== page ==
In Polish abuse report, numbers don't tell the whole story

Analysis

The Polish bishops’ conference released a report June 28 on recent allegations of clerical sexual abuse of minors in the country. 

The report covers allegations received between July 1, 2018 and December 31, 2020. During that period, the Church in Poland received 368 allegations of clerical sexual abuse, most of which allege abuse that occurred before the reporting period, and about half of which are still under investigation. 

But the reported numbers probably don’t tell the whole story.

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There is reason to believe the report’s numbers are artificially low, and the report doesn’t discuss bishops sanctioned or under investigation for mishandling abuse allegations in Poland. Those aspects are key to understanding the serious state of affairs for the Church in Poland, and key to Church leaders’ discernment of a path forward.

Much like the annual report on the implementation of the Dallas Charter produced in the United States for the USCCB, the Polish report contains statistics about the number and nature of allegations received during a particular reporting period. But unlike the American annual report the Polish report contains no analysis or recommendations. Moreover, since the Polish episcopate does not produce reports on a regular basis, it is difficult to get a sense of trends in abuse rates and reporting rates over time. 

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By the numbers

Of the 368 allegations received during the reporting period, only 69 were alleged to have taken place since 2018; the rest took place between 1958 and 2017. Of all 368 allegations, 51% are still under investigation, while 10% have been rejected as “unfounded.” 

Approximately half (47%) of reported victims were under the age of 15 — the age of consent in Polish civil law —  at the time of the alleged abuse. The report indicates that of the 173 cases involving victims under the age of 15, 148 (86%) were reported to law enforcement. Of the remaining cases not reported to law enforcement: in 13 cases the alleged abuser was already dead at the time of reporting, eight cases were deemed false or unfounded, and four were still in the initial stage of investigation. The victims of alleged abuse are split evenly between boys and girls, among both those younger than 15 and among older alleged victims.

The last report on abuse from the Polish bishops’ conference was released in 2019 and covered the years 1950-2018. That report revealed 382 cases of alleged abuse, involving 198 victims under the age of 15, and 184 victims between the ages of 15 and 18. 

Given that Poland currently has some 30,000 priests (roughly a quarter of all priests in Europe) and some 33,000,000 Catholics (well over 90% of the country), the reported numbers remain relatively low when compared to some other countries.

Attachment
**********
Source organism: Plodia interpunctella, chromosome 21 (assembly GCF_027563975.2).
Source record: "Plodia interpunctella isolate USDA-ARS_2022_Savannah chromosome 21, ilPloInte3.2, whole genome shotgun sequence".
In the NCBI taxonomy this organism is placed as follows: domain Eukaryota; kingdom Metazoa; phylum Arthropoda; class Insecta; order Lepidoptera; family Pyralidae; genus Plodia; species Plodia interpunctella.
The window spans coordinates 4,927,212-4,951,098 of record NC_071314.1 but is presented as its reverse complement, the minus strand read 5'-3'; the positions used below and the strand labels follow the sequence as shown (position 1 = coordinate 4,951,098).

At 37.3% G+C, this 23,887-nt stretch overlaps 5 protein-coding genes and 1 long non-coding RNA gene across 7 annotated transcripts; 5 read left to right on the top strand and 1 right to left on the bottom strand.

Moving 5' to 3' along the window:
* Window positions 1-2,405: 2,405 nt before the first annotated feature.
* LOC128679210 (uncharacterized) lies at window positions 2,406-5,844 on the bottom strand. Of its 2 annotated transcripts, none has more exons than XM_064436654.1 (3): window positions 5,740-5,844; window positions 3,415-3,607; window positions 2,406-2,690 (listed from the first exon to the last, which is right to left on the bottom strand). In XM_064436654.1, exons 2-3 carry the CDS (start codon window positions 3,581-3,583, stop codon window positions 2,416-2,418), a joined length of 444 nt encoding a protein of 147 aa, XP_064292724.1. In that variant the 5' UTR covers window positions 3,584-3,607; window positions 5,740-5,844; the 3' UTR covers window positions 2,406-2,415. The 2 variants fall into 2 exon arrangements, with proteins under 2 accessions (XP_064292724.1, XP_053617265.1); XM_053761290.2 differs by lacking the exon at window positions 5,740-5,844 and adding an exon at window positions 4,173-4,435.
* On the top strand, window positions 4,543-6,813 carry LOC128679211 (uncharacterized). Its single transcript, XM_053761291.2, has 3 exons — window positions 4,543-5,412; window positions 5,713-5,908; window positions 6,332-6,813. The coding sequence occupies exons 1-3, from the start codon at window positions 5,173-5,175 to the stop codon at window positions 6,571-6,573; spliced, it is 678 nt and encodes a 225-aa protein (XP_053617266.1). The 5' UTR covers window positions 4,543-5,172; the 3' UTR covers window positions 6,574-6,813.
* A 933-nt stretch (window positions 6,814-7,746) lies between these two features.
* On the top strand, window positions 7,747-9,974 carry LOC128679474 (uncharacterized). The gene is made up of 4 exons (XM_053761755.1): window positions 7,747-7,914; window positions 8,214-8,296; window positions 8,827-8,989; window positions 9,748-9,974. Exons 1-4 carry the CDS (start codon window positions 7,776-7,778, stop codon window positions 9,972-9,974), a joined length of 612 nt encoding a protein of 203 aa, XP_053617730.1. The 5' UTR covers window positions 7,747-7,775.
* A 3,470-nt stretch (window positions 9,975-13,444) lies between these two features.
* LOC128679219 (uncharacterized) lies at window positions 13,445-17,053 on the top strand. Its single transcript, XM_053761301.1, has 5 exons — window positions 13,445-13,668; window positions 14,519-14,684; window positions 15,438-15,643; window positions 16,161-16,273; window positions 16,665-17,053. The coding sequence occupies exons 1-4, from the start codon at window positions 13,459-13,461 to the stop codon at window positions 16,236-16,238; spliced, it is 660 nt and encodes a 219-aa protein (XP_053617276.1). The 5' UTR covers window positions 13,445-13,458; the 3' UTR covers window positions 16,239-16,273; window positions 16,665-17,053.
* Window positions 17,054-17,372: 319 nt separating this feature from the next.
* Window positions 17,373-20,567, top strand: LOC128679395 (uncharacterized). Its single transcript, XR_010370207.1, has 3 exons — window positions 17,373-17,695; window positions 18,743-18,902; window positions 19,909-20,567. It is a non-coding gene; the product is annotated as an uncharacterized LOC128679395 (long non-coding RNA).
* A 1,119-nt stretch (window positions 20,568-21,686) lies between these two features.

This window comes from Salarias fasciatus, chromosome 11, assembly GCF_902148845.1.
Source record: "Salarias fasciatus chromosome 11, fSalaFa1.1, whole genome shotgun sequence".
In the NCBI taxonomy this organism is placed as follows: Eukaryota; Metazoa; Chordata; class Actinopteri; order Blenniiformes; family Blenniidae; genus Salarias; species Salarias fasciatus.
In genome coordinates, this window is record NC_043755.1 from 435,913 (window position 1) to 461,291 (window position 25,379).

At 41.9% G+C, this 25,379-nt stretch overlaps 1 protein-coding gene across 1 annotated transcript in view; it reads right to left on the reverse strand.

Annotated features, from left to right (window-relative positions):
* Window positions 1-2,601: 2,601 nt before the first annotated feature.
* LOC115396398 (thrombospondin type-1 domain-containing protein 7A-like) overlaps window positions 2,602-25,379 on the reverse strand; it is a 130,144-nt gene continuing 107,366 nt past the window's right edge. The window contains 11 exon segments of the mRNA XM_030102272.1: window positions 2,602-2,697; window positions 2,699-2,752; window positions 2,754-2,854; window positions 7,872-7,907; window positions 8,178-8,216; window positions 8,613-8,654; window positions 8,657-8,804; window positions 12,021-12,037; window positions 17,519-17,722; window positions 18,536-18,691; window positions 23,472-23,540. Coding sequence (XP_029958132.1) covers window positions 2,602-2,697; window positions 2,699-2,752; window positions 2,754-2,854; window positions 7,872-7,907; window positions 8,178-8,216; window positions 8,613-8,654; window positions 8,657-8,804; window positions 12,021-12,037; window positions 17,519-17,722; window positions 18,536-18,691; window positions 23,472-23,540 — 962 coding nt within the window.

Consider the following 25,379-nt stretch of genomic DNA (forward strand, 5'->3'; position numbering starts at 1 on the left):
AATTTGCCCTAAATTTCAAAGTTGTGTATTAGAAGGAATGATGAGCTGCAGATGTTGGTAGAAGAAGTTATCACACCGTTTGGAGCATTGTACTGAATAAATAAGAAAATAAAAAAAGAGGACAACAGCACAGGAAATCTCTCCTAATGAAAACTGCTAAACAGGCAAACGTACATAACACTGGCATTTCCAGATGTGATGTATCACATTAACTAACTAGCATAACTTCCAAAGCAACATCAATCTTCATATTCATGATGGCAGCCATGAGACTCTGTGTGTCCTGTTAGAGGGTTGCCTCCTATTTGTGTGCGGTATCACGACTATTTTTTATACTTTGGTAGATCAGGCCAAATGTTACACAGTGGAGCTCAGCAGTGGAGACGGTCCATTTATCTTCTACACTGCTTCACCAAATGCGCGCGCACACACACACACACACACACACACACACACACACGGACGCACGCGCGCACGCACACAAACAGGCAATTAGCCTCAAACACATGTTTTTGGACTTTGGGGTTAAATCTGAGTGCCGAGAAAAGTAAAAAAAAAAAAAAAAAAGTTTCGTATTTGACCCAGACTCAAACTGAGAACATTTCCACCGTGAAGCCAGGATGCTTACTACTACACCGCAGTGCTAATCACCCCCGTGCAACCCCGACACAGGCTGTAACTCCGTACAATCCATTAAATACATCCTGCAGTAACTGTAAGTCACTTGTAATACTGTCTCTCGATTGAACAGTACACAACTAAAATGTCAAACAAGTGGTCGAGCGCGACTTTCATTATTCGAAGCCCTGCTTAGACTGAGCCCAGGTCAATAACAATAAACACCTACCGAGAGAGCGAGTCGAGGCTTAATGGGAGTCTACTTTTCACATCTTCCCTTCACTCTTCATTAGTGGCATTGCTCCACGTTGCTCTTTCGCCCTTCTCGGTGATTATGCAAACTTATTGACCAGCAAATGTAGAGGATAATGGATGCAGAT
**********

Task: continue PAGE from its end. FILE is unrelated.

In the United States, for example, the 2018 Pennsylvania grand jury report alone recorded more than 1,000 cases in just six dioceses. In Germany, which has only about two-thirds as many Catholics as Poland, the number of reported cases of sexual abuse of minors is around five times the total cases reported in Poland. Unlike in Poland, victims of reported abuse in both Germany and the United States have been predominantly boys. 

The whole picture

But the reported numbers hardly paint the whole picture of the abuse crisis in Poland. For one, there is reason to believe that the reported numbers remain artificially low. The issue of clerical sexual abuse exploded in Poland back in 2018, sparked by the release of a documentary film, “Tell No One.” Last summer, the Polish government launched a commission to investigate the sexual abuse of minors. Given the intense attention on the issue in Polish media and culture, it’s not surprising that the number of reports has jumped.

How much the statistical differences reveal about the underlying reality of historical abuse in different countries is impossible to know. Ecclesial and clerical cultures, differences in priestly formation and social status, social stigma, differences in the support and resources available to victims who do report—there are innumerable reasons not to make apples to apples comparisons between reported cases in different countries. 

The coordinator for the protection of children and youth for the Polish bishops, Fr. Adam Żak, SJ, offered a sobering reminder last week that reports of abuse are likely to continue to climb: “The trend is not downward; it remains at a fairly high level of numbers.” 

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There are other indicators—beyond reporting statistics—of just how serious the crisis of clerical sexual abuse is for Poland. 

Last summer, the Holy See imposed sanctions against the 97-year-old retired Cardinal Henryk Gulbinowicz. (Gulbinowicz died in November.) Since then, at least seven other Polish prelates have faced investigations pertaining to negligence in handling of abuse allegations, mostly under Vos estis lux mundi, with all but one ultimately being sanctioned by the Vatican. 

Late last month, the Holy Father sent Cardinal Angelo Bagnasco to Poland to personally look into allegations of negligence by longtime secretary of Pope John Paul II and former Archbishop of Krakόw, Cardinal Stanisław Dziwisz.

Last week, Archbishop Wojchiech Polack, Primate of Poland and Archbishop of Gniezno, cautioned that the statistics revealed in the recent report, “do not express the full depth of the drama of sexual abuse of minors perpetrated by some clergymen.” 

Polack’s words reflect that the suffering of victims of abuse, and the damage to the Church as a whole, cannot be reduced to statistics. But they, along with the report, also indicate that, when it comes to addressing clerical sexual abuse, the Church in Poland is closer to the beginning of this crisis than the end.